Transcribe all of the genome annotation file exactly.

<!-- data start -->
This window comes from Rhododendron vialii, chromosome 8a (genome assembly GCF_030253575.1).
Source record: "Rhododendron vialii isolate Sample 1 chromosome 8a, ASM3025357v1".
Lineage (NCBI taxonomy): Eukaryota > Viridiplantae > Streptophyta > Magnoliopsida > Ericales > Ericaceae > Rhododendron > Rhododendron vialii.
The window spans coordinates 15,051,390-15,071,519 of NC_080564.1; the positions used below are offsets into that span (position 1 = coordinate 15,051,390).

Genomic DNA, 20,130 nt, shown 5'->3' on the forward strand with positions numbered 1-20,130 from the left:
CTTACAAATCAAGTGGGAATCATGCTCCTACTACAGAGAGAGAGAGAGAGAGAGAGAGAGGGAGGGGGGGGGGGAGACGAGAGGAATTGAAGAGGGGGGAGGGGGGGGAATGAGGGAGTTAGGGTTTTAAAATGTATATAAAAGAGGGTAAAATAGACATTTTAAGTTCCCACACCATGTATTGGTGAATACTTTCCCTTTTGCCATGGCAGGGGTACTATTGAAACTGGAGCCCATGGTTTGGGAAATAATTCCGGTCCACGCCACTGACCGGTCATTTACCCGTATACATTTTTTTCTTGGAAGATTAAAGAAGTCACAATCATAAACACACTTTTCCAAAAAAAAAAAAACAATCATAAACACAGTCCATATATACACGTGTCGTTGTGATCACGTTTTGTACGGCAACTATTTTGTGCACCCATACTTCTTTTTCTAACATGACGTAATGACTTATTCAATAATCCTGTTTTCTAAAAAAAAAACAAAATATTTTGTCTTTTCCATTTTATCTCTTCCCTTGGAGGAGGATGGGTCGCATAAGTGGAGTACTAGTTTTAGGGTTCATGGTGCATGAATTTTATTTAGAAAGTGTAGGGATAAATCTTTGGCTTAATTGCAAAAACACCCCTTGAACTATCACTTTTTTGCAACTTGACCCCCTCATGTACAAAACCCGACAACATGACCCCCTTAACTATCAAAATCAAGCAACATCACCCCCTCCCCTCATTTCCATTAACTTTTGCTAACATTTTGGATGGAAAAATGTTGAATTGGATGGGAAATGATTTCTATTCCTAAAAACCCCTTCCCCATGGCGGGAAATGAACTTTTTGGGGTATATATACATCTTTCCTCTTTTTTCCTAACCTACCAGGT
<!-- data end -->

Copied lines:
This window comes from Rhododendron vialii, chromosome 8a (genome assembly GCF_030253575.1).
Source record: "Rhododendron vialii isolate Sample 1 chromosome 8a, ASM3025357v1".
Lineage (NCBI taxonomy): Eukaryota > Viridiplantae > Streptophyta > Magnoliopsida > Ericales > Ericaceae > Rhododendron > Rhododendron vialii.
The window spans coordinates 15,051,390-15,071,519 of NC_080564.1; the positions used below are offsets into that span (position 1 = coordinate 15,051,390).

Genomic DNA, 20,130 nt, shown 5'->3' on the forward strand with positions numbered 1-20,130 from the left:
CTTACAAATCAAGTGGGAATCATGCTCCTACTACAGAGAGAGAGAGAGAGAGAGAGAGAGGGAGGGGGGGGGGGAGACGAGAGGAATTGAAGAGGGGGGAGGGGGGGGAATGAGGGAGTTAGGGTTTTAAAATGTATATAAAAGAGGGTAAAATAGACATTTTAAGTTCCCACACCATGTATTGGTGAATACTTTCCCTTTTGCCATGGCAGGGGTACTATTGAAACTGGAGCCCATGGTTTGGGAAATAATTCCGGTCCACGCCACTGACCGGTCATTTACCCGTATACATTTTTTTCTTGGAAGATTAAAGAAGTCACAATCATAAACACACTTTTCCAAAAAAAAAAAAACAATCATAAACACAGTCCATATATACACGTGTCGTTGTGATCACGTTTTGTACGGCAACTATTTTGTGCACCCATACTTCTTTTTCTAACATGACGTAATGACTTATTCAATAATCCTGTTTTCTAAAAAAAAAACAAAATATTTTGTCTTTTCCATTTTATCTCTTCCCTTGGAGGAGGATGGGTCGCATAAGTGGAGTACTAGTTTTAGGGTTCATGGTGCATGAATTTTATTTAGAAAGTGTAGGGATAAATCTTTGGCTTAATTGCAAAAACACCCCTTGAACTATCACTTTTTTGCAACTTGACCCCCTCATGTACAAAACCCGACAACATGACCCCCTTAACTATCAAAATCAAGCAACATCACCCCCTCCCCTCATTTCCATTAACTTTTGCTAACATTTTGGATGGAAAAATGTTGAATTGGATGGGAAATGATTTCTATTCCTAAAAACCCCTTCCCCATGGCGGGAAATGAACTTTTTGGGGTATATATACATCTTTCCTCTTTTTTCCTAACCTACCAGGT